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Coalition recruits climate marchers 

On September 21, hundreds of thousands of people will march through Manhattan to show leaders from around the world, particularly US politicians, that the American public supports and demands action on climate change.

The People's Climate March, which is being organized by, is timed to coincide with a UN climate summit in the city. World leaders will meet to begin laying the groundwork for climate treaty talks in Paris next year.

Rochester-area climate activists are trying to get as many local people as possible to participate in the march and have formed the Rochester People's Climate Coalition. The coalition is raising local awareness of the event, and will charter a bus to take marchers to Manhattan.

"Climate change seems to be absent from our discourse on a whole lot of levels," says coalition member Sue Hughes-Smith of Brighton. "We're definitely hoping to bring that into people's conversations."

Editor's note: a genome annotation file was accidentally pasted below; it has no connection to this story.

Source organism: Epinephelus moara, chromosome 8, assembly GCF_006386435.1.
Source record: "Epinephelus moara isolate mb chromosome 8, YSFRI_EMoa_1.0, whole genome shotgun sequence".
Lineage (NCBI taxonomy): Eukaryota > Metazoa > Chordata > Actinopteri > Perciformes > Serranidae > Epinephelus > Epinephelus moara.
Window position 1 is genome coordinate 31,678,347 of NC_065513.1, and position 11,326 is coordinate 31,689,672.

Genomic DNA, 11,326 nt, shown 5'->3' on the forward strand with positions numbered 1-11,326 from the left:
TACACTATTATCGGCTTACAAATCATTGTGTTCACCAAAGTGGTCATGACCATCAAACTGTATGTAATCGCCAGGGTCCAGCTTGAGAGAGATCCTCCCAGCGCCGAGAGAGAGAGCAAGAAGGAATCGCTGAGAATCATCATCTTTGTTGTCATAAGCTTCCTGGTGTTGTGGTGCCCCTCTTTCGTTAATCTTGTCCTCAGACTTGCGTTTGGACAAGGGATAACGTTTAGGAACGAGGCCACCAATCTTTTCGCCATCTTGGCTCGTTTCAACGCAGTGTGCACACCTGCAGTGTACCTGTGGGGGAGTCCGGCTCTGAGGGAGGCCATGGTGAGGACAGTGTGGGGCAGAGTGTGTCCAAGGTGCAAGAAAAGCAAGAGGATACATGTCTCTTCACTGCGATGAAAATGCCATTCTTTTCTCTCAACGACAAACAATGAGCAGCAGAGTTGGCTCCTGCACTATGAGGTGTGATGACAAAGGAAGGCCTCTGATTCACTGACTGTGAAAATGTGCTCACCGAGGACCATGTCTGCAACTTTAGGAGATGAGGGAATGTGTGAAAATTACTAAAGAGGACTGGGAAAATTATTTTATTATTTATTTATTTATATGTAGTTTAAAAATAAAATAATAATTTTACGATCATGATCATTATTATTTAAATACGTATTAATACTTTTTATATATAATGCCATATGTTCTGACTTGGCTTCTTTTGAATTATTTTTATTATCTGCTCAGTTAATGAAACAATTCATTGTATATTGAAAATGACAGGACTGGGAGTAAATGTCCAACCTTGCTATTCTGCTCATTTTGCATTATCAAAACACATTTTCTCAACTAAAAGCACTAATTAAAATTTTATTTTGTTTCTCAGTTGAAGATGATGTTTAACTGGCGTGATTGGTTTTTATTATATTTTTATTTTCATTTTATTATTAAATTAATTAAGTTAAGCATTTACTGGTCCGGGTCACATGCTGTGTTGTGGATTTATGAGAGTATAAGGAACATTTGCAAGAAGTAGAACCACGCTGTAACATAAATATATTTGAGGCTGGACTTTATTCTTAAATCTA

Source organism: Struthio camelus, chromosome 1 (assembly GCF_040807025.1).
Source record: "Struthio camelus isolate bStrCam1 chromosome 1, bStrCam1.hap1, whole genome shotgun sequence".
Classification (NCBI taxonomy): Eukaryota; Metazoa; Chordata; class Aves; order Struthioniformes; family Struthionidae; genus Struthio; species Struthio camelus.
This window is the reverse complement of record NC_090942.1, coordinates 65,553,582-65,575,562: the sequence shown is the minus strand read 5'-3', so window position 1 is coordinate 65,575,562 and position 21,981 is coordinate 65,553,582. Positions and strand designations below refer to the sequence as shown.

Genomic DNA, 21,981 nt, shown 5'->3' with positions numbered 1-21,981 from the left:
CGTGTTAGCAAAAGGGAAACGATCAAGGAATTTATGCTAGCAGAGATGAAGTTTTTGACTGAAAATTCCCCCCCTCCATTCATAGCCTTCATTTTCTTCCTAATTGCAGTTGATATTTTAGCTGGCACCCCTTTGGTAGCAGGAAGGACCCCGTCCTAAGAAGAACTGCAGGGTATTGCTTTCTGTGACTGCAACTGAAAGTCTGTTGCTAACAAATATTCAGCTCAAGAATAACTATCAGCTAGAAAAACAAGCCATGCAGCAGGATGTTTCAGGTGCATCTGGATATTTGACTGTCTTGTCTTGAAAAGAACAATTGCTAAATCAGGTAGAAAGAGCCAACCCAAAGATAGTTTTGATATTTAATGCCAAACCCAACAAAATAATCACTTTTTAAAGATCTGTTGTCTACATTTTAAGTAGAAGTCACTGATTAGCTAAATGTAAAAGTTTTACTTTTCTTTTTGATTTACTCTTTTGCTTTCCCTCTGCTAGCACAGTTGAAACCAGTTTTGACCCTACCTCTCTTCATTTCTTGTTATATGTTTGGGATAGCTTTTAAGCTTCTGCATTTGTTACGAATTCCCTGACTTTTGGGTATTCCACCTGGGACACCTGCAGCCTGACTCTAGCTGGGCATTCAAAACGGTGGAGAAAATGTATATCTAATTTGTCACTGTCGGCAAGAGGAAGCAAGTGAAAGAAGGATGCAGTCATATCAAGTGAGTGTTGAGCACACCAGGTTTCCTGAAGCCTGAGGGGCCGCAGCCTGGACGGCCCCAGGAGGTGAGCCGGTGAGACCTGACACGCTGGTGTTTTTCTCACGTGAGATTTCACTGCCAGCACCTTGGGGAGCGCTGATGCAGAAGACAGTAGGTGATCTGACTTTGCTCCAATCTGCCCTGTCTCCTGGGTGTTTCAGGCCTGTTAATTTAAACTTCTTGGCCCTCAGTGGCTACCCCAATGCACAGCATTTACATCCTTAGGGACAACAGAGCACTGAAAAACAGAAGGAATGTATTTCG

Hughes-Smith says that she wants her children to have an "optimistic future." Left unaddressed, human-driven shifts in climate will make food and water supplies more unpredictable, which will impact all regions of the world, she says.

Abigail McHugh-Grifa of Rochester says that she sees action on climate change as a matter of family and community values. Climate change will cause problems for both the current generation and future generations, she says.

The US is a strong voice in the world — it's also the leading economy and one of the most populous countries — and needs to lead on climate change, McHugh-Grifa says. And action needs to include drastic reductions in greenhouse gases, she says.

"It feels very now or never for me," she says.

Linda Isaacson Fedele of Perinton says that the march is about making climate change personal. There is a lot of credible information available on climate change, she says, but it doesn't seem to be swaying people.

"But when you see your neighbor, or your friend, or your relative care about something enough to either go to New York City to participate in the march or help in some other way, it speaks to us at a deeper level and it makes us think that it's something that maybe might affect us," she says.

And that awareness is crucial to convince the public to support political action on climate change, which should encourage lawmakers to act, coalition members say.

More information on the Rochester People's Climate Coalition, including registration information or the bus trip to the New York City march:

This article has been corrected.

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